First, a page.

Last weekend I found myself with an inexplicable urge to get myself a waterproof jacket, an empty flask for my shampoo, and a machete. My hard work at the hostel is beginning to encroach savagely onto my free time, but, after rearranging a few duties, I managed to clear a couple hours last Sunday and head to the much-feared Mercado de Abastos. For starters, this lawless metropolis is a triangle about eight times the size of the average city block, running parallel to the Periférico city ring and limited by the Atoyac river—a winding, muddy stream laden with debris, garbage and (often-times) criminals.
As you pass the food market and start heading out of the historical district, every trace of fair-skinned, carefully dressed individuals disappears. As I walk down the street, businesses turn from folkloric souvenir stores into hardware stores, key-makers and knife sharpeners. Every building and automobile starts showing signs of obvious disrepair; newer construction conisists of little more than hastily built boxy concrete shells painted in bright colors and protected by security bars. The ground gradually turns into a dusty surface with heaps of forgotten rubbish lying in the gutters and dried by the sun; the air thickens with the smell of fuel, rotten produce and worn clothing.
Once you reach the edge of the town you reach the rim of civilization. Ahead of you lies a set of abandoned train tracks and the greatest j-walking symphony to ever exist. Many street vendors lay their blankets between the rails, as traffic runs slowly in both directions. Beyond these tracks stretches a sea of corrugated steel, concrete walls, acres of weathered posters from local bandas, and political grafitti every now and then. I walked along the rim on the sidewalk, and eventually found an elevated walkway.
Once on top, I saw the profile of one of the two policemen who guarded the walkway. As if the previous landscapes had not been sketchy enough, my intuition told me (shouted!) I was heading into something much worse, right into la boca del lobo—the wolf's mouth. And there I was, right in the middle of the walkway, taking a picture and swallowing heavily. What lied before me was a monstrous rabble of merchants occupying a sprawl of unorganized shops, sheltered by two outer walls and a busy parking lot; easily a place where entry means no return. Later research through local news sources and co-workers revealed that the Abastos central market has been the background to scores of violent assaults and several homicides, many by stabbing. With as much courage as caution, I grew an extra set of eyes in the back of my head, and proceeded on my descent into the depths of Hell.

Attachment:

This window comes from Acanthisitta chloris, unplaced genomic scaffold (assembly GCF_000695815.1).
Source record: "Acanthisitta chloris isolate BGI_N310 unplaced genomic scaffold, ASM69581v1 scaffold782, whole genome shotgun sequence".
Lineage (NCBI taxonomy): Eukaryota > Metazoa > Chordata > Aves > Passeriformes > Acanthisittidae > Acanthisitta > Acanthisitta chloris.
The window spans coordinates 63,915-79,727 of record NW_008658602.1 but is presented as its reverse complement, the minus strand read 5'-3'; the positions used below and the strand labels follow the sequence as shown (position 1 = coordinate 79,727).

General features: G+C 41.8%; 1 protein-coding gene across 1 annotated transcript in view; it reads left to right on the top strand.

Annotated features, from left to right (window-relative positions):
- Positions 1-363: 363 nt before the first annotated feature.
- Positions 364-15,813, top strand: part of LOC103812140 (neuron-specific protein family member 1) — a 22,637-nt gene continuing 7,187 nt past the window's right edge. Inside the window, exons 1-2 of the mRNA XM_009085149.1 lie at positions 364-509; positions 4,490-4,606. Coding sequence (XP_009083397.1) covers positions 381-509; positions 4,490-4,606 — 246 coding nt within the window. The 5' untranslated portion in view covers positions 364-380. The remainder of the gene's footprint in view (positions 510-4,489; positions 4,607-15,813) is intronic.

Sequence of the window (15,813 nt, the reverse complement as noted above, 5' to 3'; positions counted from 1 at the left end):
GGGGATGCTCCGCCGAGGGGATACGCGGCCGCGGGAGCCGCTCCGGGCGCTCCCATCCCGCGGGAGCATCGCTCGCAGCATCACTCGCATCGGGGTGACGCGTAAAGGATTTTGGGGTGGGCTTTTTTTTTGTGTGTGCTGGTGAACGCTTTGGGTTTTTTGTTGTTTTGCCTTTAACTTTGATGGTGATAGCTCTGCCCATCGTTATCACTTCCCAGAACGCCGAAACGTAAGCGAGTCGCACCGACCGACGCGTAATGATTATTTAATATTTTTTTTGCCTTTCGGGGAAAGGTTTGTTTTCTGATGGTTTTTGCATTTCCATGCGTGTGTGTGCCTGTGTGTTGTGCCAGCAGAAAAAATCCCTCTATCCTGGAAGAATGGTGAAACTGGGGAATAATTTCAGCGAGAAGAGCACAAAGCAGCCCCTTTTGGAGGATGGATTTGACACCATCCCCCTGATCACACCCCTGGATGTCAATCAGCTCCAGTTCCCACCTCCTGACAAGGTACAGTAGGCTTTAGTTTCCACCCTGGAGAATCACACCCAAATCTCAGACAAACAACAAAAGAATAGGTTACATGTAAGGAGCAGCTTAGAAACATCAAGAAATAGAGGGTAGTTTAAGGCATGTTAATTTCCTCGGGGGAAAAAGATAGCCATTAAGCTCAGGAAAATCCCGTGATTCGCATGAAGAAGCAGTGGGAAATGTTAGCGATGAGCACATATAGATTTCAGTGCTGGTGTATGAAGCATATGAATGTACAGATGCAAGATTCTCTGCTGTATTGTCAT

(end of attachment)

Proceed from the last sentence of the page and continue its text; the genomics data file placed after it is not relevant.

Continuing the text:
I did not feel it was safe to take pictures for the most part: given my unusual attire and complexion, I had way too much potential to attract suspicious glares. I also wanted to focus on embracing the experience: the frantic pace at which everything happened, the many items competing for attention and the combined smell of a thousand spices and meats. They were all part of an overwhelming experience that saturates the senses.
Past the walls my sense of alarm calmed down a little, but not enough as not to dart into the nearest hardware store and get the machete first. For less than $10USD I was handed a long, stout blade made in Colombia, along with its sharpening stone, all wrapped with upmost care. With some relief and a renewed sense of safety, I kept on walking with a clearly identifiable newspaper silhouette clenched in my hand, lips pressed firmly in an unfriendly frown, eyebrows low to the edge of my glasses.
The following hour was spent trying on about seven leather jackets and unsuccessfully chasing after shampoo containers. As soon as I realized I had to get back to work, I headed out through a more open area dedicated to food, pots and wicker goods. On my way to the butcher alley, I stumbled across a couple surgery clinics, built right in the middle of the market, on the second floor of a modest concrete structure. On the storefront of the opposing building one could indulge in a wide variety of wedding dresses for that special occasion. Clearly, and just like in any American mall, I found everything possible except for what I needed the most!
For a place that is recommended as the #4 of the greatest five world markets, the Mercado de Abastos inspires as much awe as it inspires fear. The locals will try to drive you away from it out of concern, and with good reason. If you so wish to ignore these warnings and adventure in the wolf's mouth, do so with the outmost caution... and maybe a newspaper-wrapped machete in hand.